Do I help learners recognize the Lord's love, power, and mercy in their lives?
Do I help learners intentionally strive to become more like Jesus Christ?
These are profound questions!
Let's face it: The gospel is so expansive that we could spend
a lifetime of study and scarcely scratch the surface.
Imagine painting a target as tall and wide as the side of a gigantic
wooden building that could represent the breadth of the gospel.
We all have our favorite gospel hobbies-things that interest us.
Periods of history, Church programs, doctrinal topics, or even
single verses of scripture.
And we might be tempted to mainly focus on these favorite topics of ours.
But as large as the target of gospel teaching is, the bullseye-the center of
the target we should never forget to focus on-it is small.
And it is the center given to us not in commentary, not by opinion poll, not by debate.
The Savior Himself gave it to us.
Now, what is it?
Love God and love others.
That is the center.
Other things may be interesting to us.
They may even be important.
But they are not the center.
They are supporting cast.
They are the side dish on our menu; maybe the salad to the main dish.
They add spice, variety, and lots of vitamins perhaps, but they are not
the main course.
What is our goal, then, in teaching?
Our goal is to help those we teach to come closer to Christ, increase in their knowledge and love of God, and serve God by reaching out in compassion towards all His children.
That is the center.
And where do we find our greatest example of loving God and others?
In the life and teachings of our Savior and Redeemer.
As we bring souls closer to Christ, we help them increase their faith and love for God.
And we help them increase in their compassion and love for others.
Whenever we are tempted to veer off and get distracted by some other topic that may seem interesting to us, we should really ask ourselves: Do I focus on the Savior, no matter what I am teaching about?
Is what I'm teaching helping others to grow in their love for God and to show that love by loving and serving, and by applying the Savior's teachings in our lives?
As teachers, we may speak with the tongues of angels; we may entertain, delight, amuse, astound.
But if we have failed in keeping our focus on Jesus Christ, we have missed the mark and our teaching is only a shadow of what it ought to be.
Always keep the focus on our Savior and Redeemer, Jesus Christ.
The Second Checklist Category Is "Love Those You Teach".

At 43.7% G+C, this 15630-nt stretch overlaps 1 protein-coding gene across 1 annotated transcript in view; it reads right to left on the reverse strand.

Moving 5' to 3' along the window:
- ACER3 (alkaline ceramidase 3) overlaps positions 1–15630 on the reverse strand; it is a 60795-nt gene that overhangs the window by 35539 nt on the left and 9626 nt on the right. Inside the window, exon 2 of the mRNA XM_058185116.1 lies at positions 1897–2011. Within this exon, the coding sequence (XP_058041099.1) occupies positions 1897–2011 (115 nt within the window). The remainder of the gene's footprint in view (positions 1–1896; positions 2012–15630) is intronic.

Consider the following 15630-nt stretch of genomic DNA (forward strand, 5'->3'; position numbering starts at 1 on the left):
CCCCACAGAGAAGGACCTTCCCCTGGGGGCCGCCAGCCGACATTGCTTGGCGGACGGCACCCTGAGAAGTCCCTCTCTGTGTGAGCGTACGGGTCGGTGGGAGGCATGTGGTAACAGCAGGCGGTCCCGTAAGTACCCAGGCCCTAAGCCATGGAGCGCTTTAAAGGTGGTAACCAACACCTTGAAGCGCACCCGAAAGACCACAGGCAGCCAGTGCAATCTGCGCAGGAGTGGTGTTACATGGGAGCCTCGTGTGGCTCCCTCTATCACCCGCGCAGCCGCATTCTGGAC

This checklist category allows us to reflect on our own motives
as teachers, and it reminds us to keep our hearts centered on loving
and valuing those we teach.
Here are some questions to consider: Do I strive to see learners
the way the Savior sees them?
Do I seek to know those I teach- to understand their circumstances, needs, and strengths?
Do I pray for learners by name?
Do I create a safe environment where all are respected and know their contributions are valued?
Do I find appropriate ways to express my love?
I heard about one woman who was a skilled high school teacher.
She had spent years developing her approach to teaching and had contributed significantly to the lives of high school students.
She knew how to handle this age group perfectly.
Now, one year, she took part in a summer school program where she taught much younger, much different students, even five-year-old children.
Of course, the children were excited and full of energy as they poured into her classroom.
They were very noisy and full of laughter, shouting, running between the desks, and chasing each other.
Now, this teacher, to bring the class to order, used her "teacher's voice"
that worked with high school kids to get them to settle down and take a seat.
But what happened?
A hush fell over the classroom.
The children immediately stopped what they were doing and,
wide-eyed, rushed to an open desk.
All except two.
The first child, a small girl, melted onto the floor and began sobbing.
Although the teacher didn't feel even a trace of anger toward her,
the little girl felt she must have done something really bad and melted into the puddle of tears.
The second child, a small boy, but strong, looked at the teacher with fear and bolted for the doorway, where he disappeared down the corridor at warp speed.
The teacher wondered if he would ever come back.
That day, the teacher learned an important lesson: the techniques she used with teenagers did not work well with very young children.
And that is a lesson for us, for you and me, as well.
Every person we teach is a child of God and has a personality.
Do we see them the way our Heavenly Father does-as unique individuals with
their own thoughts, feelings, trials, and struggles?